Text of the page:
After my conversation with Jack, I realized that the suffering may have only just begun for people who have been triggered by Trump's campaign — and many of us will have no idea who we can turn to. When it looked like Clinton was going to win, my supportive "progressive" male friends like Jack were all about allowing women to take the reins. But now that she's lost, many of the privileged men in my life and around the world who claimed to be advocates have stepped back up into their positions of power, while many of us who will be hurt by Trump are still mourning. "The women are sad, so let us direct them!"
In the days after the election, many straight, cisgender, white men started calling for unity or action. Tim Cook, CEO of Apple and a man worth $785 million, called for "unity" among Apple employees. Men in my own life have posted Facebook statuses saying they "understand the concerns" of women, LGBTQ people, Muslims, and people of color, but that "we" must be prepared to fight harder than "we" ever have.
They use the term "we" as if they have suddenly become part of one or all of these communities, simply because they post articles condemning Trump's language and wear Bernie Sanders t-shirts. And I did think many of them were part of the same movement that I was. I bought their use of "we."
But when I pressed Jack, asking him, "What have you done to stand up for or speak out for women in the last two years?," he attacked. "Well maybe I don't vocally support women," Jack told me, "but do you actually think I don't share the same progressive ideals as you?" I know that Jack is not unique in holding this view.
The more Jack and people like him insist that they aren't the problem, while still shaming me about the depth of my pain, the more I'm reminded of that staircase in the Javits Center. The more he said "Give it a chance," the more clear it was that he was unwilling to imagine what it's like to be me — that he, and people like him, are only willing to take on being a part of that change-oriented "we" when it doesn't require putting himself in a position of vulnerability.
Privileged people (as a white woman, I am also guilty) generally don't want to believe they are at fault. They don't want to think about the pain and death that could very well occur in marginalized communities over the next four years. Maintaining that blindness is what allows people to maintain their privilege.
Though suicidal thinking is never a reasonable response to pain or suffering, it is a response that I believe many people will unfortunately feel over the next four years. These people need our love. But I fear that, for men like Jack, it will take something more tragic than hearing about the feelings of marginalized people before they gain the kind of empathy they'll need to combat the destruction the next four years may bring.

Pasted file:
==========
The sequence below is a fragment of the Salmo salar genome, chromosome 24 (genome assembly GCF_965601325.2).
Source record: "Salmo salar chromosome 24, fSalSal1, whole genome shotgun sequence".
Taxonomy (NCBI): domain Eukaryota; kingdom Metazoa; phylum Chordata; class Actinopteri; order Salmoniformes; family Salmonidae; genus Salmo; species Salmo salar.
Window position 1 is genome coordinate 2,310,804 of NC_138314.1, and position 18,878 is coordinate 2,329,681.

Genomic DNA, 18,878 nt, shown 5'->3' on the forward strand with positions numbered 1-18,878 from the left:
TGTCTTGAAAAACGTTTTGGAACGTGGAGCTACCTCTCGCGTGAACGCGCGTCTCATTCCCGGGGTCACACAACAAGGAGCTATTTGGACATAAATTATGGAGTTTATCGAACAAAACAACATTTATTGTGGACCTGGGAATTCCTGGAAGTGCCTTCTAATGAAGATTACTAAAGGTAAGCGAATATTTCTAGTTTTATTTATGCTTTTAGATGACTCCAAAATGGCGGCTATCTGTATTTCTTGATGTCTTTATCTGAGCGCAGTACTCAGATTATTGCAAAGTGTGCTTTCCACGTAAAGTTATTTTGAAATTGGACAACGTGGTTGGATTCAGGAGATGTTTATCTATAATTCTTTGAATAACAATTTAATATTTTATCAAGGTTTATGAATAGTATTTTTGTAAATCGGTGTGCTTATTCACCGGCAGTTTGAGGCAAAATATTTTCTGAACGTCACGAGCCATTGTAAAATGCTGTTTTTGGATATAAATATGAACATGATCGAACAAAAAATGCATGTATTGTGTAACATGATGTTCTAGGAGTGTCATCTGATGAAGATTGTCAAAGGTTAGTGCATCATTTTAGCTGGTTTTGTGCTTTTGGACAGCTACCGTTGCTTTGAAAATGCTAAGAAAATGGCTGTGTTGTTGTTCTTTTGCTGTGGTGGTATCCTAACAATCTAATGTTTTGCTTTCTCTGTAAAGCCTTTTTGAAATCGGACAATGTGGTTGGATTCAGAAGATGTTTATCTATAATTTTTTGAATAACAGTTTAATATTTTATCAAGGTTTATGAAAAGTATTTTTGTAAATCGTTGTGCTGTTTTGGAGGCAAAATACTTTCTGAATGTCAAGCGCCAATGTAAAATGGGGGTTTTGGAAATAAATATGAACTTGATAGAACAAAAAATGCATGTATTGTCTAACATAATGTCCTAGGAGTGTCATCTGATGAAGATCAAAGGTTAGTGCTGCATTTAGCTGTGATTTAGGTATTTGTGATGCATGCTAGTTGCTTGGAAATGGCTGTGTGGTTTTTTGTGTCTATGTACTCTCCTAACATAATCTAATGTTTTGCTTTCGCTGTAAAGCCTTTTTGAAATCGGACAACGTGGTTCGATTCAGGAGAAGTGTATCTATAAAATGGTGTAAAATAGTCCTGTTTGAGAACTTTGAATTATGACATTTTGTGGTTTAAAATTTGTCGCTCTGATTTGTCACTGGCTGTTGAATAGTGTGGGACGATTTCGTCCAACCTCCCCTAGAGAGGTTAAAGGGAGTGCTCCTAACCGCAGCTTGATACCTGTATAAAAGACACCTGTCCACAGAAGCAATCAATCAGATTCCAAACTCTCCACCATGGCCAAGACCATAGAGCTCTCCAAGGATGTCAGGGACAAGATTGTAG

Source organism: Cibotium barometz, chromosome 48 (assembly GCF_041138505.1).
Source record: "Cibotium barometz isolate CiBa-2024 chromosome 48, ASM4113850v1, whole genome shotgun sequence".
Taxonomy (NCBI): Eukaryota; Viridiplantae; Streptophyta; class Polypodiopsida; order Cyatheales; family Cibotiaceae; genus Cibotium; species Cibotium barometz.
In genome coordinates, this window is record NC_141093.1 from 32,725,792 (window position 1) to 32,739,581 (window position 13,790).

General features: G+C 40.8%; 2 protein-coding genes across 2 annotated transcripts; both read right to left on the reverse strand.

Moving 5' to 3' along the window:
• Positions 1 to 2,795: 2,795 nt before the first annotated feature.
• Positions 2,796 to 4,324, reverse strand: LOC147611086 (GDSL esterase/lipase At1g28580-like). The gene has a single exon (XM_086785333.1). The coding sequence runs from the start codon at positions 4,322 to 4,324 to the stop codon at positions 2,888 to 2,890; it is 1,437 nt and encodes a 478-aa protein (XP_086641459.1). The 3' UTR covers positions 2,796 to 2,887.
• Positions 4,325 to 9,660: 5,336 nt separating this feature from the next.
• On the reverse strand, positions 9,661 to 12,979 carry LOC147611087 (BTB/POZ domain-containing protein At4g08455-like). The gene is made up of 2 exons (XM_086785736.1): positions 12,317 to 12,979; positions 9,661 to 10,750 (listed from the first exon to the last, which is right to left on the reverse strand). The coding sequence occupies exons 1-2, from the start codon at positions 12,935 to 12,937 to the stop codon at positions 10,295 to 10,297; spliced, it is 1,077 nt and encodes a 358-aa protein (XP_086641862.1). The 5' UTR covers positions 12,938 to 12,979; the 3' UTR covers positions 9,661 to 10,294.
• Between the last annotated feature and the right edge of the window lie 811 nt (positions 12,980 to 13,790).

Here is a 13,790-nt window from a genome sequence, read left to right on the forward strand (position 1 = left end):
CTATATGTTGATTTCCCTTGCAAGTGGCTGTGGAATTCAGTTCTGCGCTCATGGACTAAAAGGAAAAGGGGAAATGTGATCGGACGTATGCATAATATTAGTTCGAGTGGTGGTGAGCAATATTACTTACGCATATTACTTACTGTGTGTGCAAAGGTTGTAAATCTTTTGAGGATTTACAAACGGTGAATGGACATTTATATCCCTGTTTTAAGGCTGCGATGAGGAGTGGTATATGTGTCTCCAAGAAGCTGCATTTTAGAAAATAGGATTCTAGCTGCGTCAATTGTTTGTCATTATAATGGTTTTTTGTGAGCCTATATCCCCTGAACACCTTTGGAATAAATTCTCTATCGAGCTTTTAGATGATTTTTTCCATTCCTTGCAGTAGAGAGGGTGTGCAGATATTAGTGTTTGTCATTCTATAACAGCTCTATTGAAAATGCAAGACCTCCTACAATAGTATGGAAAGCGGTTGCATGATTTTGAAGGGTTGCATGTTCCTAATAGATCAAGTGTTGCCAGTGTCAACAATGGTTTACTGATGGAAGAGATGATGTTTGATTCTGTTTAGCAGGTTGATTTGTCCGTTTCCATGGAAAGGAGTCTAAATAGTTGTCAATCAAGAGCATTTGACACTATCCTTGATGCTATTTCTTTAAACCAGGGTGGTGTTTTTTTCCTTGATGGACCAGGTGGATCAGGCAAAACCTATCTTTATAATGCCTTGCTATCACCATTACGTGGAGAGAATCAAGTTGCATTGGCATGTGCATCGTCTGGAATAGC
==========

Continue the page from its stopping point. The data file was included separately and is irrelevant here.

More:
Many prominent male political figures — and Clinton supporters among my own friend groups — are saying we should "give Trump a chance" and evaluate him based on his actions after he takes office. I believe this call to unity requires ignoring the fact that between Nov. 9 and Nov. 14, the Southern Poverty Law Center received reports of 437 incidents of hateful intimidation and harassment, and "many incidents involved direct references to the Trump campaign and its slogans." It requires ignoring the damage Trump's language and his administration's proposed policies have already done to many marginalized groups. It makes me believe that to those people, all this pain is still somehow not enough to count as "real."
I kept waiting for unwavering support from Jack. I kept waiting for him to prove me wrong and to say that he would stand beside me and actually act — not just share articles on Facebook — over the next four years to help me. I kept pulling back the layers of myself, like I always have, revealing the things I'm ashamed of and hoping that he would reach out with only love.
But he didn't. Instead, he said "there are more productive ways to get your message across" — not his message, too, because he really was never a part of the groups that needed change. I and people who will be affected by a Trump presidency are really standing at the top of our own Javits Center staircases alone.
If you or someone you know are experiencing suicidal thoughts, call 911, or call the National Suicide Prevention Hotline at 1-800-273-8255.
*not his real name
Images: Josephine Yurcaba (2)